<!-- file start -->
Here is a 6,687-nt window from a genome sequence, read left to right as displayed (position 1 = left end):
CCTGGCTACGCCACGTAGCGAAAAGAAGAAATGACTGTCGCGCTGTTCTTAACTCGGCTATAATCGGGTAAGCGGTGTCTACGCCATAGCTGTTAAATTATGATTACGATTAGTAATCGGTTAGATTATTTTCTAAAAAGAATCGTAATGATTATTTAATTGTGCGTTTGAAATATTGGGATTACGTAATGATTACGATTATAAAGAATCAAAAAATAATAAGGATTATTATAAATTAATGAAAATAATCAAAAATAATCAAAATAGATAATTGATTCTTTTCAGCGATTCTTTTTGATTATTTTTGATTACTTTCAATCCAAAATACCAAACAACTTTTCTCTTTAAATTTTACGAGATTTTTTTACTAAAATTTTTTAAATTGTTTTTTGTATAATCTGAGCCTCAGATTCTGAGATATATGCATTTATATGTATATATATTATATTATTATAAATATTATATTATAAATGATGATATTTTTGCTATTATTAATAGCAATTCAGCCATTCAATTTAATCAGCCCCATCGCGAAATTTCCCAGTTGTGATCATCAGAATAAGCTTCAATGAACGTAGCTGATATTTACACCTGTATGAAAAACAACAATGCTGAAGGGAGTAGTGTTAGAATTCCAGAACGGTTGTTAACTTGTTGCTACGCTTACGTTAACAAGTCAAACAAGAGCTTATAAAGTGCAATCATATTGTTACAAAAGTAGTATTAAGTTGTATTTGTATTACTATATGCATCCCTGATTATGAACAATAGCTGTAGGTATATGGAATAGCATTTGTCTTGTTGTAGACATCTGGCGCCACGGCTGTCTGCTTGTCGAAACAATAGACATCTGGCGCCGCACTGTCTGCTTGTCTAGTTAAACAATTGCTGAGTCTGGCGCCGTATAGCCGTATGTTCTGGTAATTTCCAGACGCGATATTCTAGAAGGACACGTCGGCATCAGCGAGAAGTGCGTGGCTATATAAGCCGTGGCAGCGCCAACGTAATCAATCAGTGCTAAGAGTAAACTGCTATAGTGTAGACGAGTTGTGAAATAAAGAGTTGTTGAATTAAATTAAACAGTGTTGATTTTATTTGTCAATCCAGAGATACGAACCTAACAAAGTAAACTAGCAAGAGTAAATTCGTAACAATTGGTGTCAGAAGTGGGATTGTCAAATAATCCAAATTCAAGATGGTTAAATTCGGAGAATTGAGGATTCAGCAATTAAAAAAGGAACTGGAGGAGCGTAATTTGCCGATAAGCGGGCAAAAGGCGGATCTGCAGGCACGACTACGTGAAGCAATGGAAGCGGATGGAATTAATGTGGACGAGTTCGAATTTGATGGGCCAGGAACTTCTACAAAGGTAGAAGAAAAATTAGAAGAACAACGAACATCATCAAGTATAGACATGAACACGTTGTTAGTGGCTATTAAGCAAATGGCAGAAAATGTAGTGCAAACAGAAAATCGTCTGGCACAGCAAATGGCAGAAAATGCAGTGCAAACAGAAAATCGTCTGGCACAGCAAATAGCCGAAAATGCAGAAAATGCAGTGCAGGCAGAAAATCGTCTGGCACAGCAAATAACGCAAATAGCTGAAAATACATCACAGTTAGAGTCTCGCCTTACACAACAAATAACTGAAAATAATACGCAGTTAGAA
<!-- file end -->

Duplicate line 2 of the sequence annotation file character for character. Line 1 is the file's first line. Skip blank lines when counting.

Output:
CCTGGCTACGCCACGTAGCGAAAAGAAGAAATGACTGTCGCGCTGTTCTTAACTCGGCTATAATCGGGTAAGCGGTGTCTACGCCATAGCTGTTAAATTATGATTACGATTAGTAATCGGTTAGATTATTTTCTAAAAAGAATCGTAATGATTATTTAATTGTGCGTTTGAAATATTGGGATTACGTAATGATTACGATTATAAAGAATCAAAAAATAATAAGGATTATTATAAATTAATGAAAATAATCAAAAATAATCAAAATAGATAATTGATTCTTTTCAGCGATTCTTTTTGATTATTTTTGATTACTTTCAATCCAAAATACCAAACAACTTTTCTCTTTAAATTTTACGAGATTTTTTTACTAAAATTTTTTAAATTGTTTTTTGTATAATCTGAGCCTCAGATTCTGAGATATATGCATTTATATGTATATATATTATATTATTATAAATATTATATTATAAATGATGATATTTTTGCTATTATTAATAGCAATTCAGCCATTCAATTTAATCAGCCCCATCGCGAAATTTCCCAGTTGTGATCATCAGAATAAGCTTCAATGAACGTAGCTGATATTTACACCTGTATGAAAAACAACAATGCTGAAGGGAGTAGTGTTAGAATTCCAGAACGGTTGTTAACTTGTTGCTACGCTTACGTTAACAAGTCAAACAAGAGCTTATAAAGTGCAATCATATTGTTACAAAAGTAGTATTAAGTTGTATTTGTATTACTATATGCATCCCTGATTATGAACAATAGCTGTAGGTATATGGAATAGCATTTGTCTTGTTGTAGACATCTGGCGCCACGGCTGTCTGCTTGTCGAAACAATAGACATCTGGCGCCGCACTGTCTGCTTGTCTAGTTAAACAATTGCTGAGTCTGGCGCCGTATAGCCGTATGTTCTGGTAATTTCCAGACGCGATATTCTAGAAGGACACGTCGGCATCAGCGAGAAGTGCGTGGCTATATAAGCCGTGGCAGCGCCAACGTAATCAATCAGTGCTAAGAGTAAACTGCTATAGTGTAGACGAGTTGTGAAATAAAGAGTTGTTGAATTAAATTAAACAGTGTTGATTTTATTTGTCAATCCAGAGATACGAACCTAACAAAGTAAACTAGCAAGAGTAAATTCGTAACAATTGGTGTCAGAAGTGGGATTGTCAAATAATCCAAATTCAAGATGGTTAAATTCGGAGAATTGAGGATTCAGCAATTAAAAAAGGAACTGGAGGAGCGTAATTTGCCGATAAGCGGGCAAAAGGCGGATCTGCAGGCACGACTACGTGAAGCAATGGAAGCGGATGGAATTAATGTGGACGAGTTCGAATTTGATGGGCCAGGAACTTCTACAAAGGTAGAAGAAAAATTAGAAGAACAACGAACATCATCAAGTATAGACATGAACACGTTGTTAGTGGCTATTAAGCAAATGGCAGAAAATGTAGTGCAAACAGAAAATCGTCTGGCACAGCAAATGGCAGAAAATGCAGTGCAAACAGAAAATCGTCTGGCACAGCAAATAGCCGAAAATGCAGAAAATGCAGTGCAGGCAGAAAATCGTCTGGCACAGCAAATAACGCAAATAGCTGAAAATACATCACAGTTAGAGTCTCGCCTTACACAACAAATAACTGAAAATAATACGCAGTTAGAA